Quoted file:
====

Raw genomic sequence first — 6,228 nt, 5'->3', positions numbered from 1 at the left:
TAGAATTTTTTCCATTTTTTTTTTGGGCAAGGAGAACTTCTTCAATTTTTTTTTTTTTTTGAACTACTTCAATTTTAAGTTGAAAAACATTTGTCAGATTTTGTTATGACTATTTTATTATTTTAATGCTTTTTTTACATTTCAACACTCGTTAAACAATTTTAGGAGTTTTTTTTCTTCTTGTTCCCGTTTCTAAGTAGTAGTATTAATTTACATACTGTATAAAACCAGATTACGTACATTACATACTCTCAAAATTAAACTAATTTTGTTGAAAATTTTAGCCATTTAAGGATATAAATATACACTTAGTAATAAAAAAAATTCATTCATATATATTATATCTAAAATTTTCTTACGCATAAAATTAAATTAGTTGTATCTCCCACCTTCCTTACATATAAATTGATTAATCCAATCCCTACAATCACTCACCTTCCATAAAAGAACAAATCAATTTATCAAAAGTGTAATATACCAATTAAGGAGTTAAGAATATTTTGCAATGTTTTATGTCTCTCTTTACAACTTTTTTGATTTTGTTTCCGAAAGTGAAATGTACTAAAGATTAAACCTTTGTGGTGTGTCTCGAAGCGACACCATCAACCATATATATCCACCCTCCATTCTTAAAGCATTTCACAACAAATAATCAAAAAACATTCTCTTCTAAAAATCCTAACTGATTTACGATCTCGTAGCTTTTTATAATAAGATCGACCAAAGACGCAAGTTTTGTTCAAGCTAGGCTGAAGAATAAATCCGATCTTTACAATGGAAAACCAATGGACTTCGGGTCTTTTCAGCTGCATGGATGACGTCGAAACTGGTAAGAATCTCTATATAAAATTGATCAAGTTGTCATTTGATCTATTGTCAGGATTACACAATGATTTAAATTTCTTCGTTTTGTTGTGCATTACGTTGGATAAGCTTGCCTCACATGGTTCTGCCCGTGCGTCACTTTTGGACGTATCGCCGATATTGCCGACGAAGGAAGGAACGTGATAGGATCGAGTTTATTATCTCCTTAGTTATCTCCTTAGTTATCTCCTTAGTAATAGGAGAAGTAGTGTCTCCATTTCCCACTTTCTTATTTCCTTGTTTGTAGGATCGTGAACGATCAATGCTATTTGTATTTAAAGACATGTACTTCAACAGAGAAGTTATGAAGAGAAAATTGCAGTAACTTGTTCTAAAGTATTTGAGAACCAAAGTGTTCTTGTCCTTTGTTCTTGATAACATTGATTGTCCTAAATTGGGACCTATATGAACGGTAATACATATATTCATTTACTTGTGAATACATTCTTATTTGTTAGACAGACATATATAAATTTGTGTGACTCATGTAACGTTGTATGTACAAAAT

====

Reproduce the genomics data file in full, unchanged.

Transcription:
Raw genomic sequence first — 6,228 nt, 5'->3', positions numbered from 1 at the left:
TAGAATTTTTTCCATTTTTTTTTTGGGCAAGGAGAACTTCTTCAATTTTTTTTTTTTTTTGAACTACTTCAATTTTAAGTTGAAAAACATTTGTCAGATTTTGTTATGACTATTTTATTATTTTAATGCTTTTTTTACATTTCAACACTCGTTAAACAATTTTAGGAGTTTTTTTTCTTCTTGTTCCCGTTTCTAAGTAGTAGTATTAATTTACATACTGTATAAAACCAGATTACGTACATTACATACTCTCAAAATTAAACTAATTTTGTTGAAAATTTTAGCCATTTAAGGATATAAATATACACTTAGTAATAAAAAAAATTCATTCATATATATTATATCTAAAATTTTCTTACGCATAAAATTAAATTAGTTGTATCTCCCACCTTCCTTACATATAAATTGATTAATCCAATCCCTACAATCACTCACCTTCCATAAAAGAACAAATCAATTTATCAAAAGTGTAATATACCAATTAAGGAGTTAAGAATATTTTGCAATGTTTTATGTCTCTCTTTACAACTTTTTTGATTTTGTTTCCGAAAGTGAAATGTACTAAAGATTAAACCTTTGTGGTGTGTCTCGAAGCGACACCATCAACCATATATATCCACCCTCCATTCTTAAAGCATTTCACAACAAATAATCAAAAAACATTCTCTTCTAAAAATCCTAACTGATTTACGATCTCGTAGCTTTTTATAATAAGATCGACCAAAGACGCAAGTTTTGTTCAAGCTAGGCTGAAGAATAAATCCGATCTTTACAATGGAAAACCAATGGACTTCGGGTCTTTTCAGCTGCATGGATGACGTCGAAACTGGTAAGAATCTCTATATAAAATTGATCAAGTTGTCATTTGATCTATTGTCAGGATTACACAATGATTTAAATTTCTTCGTTTTGTTGTGCATTACGTTGGATAAGCTTGCCTCACATGGTTCTGCCCGTGCGTCACTTTTGGACGTATCGCCGATATTGCCGACGAAGGAAGGAACGTGATAGGATCGAGTTTATTATCTCCTTAGTTATCTCCTTAGTTATCTCCTTAGTAATAGGAGAAGTAGTGTCTCCATTTCCCACTTTCTTATTTCCTTGTTTGTAGGATCGTGAACGATCAATGCTATTTGTATTTAAAGACATGTACTTCAACAGAGAAGTTATGAAGAGAAAATTGCAGTAACTTGTTCTAAAGTATTTGAGAACCAAAGTGTTCTTGTCCTTTGTTCTTGATAACATTGATTGTCCTAAATTGGGACCTATATGAACGGTAATACATATATTCATTTACTTGTGAATACATTCTTATTTGTTAGACAGACATATATAAATTTGTGTGACTCATGTAACGTTGTATGTACAAAAT